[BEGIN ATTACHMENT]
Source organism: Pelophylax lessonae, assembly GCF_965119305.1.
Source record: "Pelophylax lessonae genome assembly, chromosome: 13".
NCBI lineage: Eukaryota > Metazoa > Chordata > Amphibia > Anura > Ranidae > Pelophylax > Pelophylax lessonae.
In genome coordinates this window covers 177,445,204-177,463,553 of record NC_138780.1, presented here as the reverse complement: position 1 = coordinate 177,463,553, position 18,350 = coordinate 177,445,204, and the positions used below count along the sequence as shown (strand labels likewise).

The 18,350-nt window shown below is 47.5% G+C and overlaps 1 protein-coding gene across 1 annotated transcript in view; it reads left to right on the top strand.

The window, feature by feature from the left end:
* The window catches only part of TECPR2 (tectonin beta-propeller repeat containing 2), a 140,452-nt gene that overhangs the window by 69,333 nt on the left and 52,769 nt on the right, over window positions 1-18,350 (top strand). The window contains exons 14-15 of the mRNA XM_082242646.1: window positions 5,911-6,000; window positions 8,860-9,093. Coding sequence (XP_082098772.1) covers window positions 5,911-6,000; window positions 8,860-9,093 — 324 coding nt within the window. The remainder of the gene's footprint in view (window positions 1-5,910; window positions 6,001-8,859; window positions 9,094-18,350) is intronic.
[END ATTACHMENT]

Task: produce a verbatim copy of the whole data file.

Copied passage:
Source organism: Pelophylax lessonae, assembly GCF_965119305.1.
Source record: "Pelophylax lessonae genome assembly, chromosome: 13".
NCBI lineage: Eukaryota > Metazoa > Chordata > Amphibia > Anura > Ranidae > Pelophylax > Pelophylax lessonae.
In genome coordinates this window covers 177,445,204-177,463,553 of record NC_138780.1, presented here as the reverse complement: position 1 = coordinate 177,463,553, position 18,350 = coordinate 177,445,204, and the positions used below count along the sequence as shown (strand labels likewise).

The 18,350-nt window shown below is 47.5% G+C and overlaps 1 protein-coding gene across 1 annotated transcript in view; it reads left to right on the top strand.

The window, feature by feature from the left end:
* The window catches only part of TECPR2 (tectonin beta-propeller repeat containing 2), a 140,452-nt gene that overhangs the window by 69,333 nt on the left and 52,769 nt on the right, over window positions 1-18,350 (top strand). The window contains exons 14-15 of the mRNA XM_082242646.1: window positions 5,911-6,000; window positions 8,860-9,093. Coding sequence (XP_082098772.1) covers window positions 5,911-6,000; window positions 8,860-9,093 — 324 coding nt within the window. The remainder of the gene's footprint in view (window positions 1-5,910; window positions 6,001-8,859; window positions 9,094-18,350) is intronic.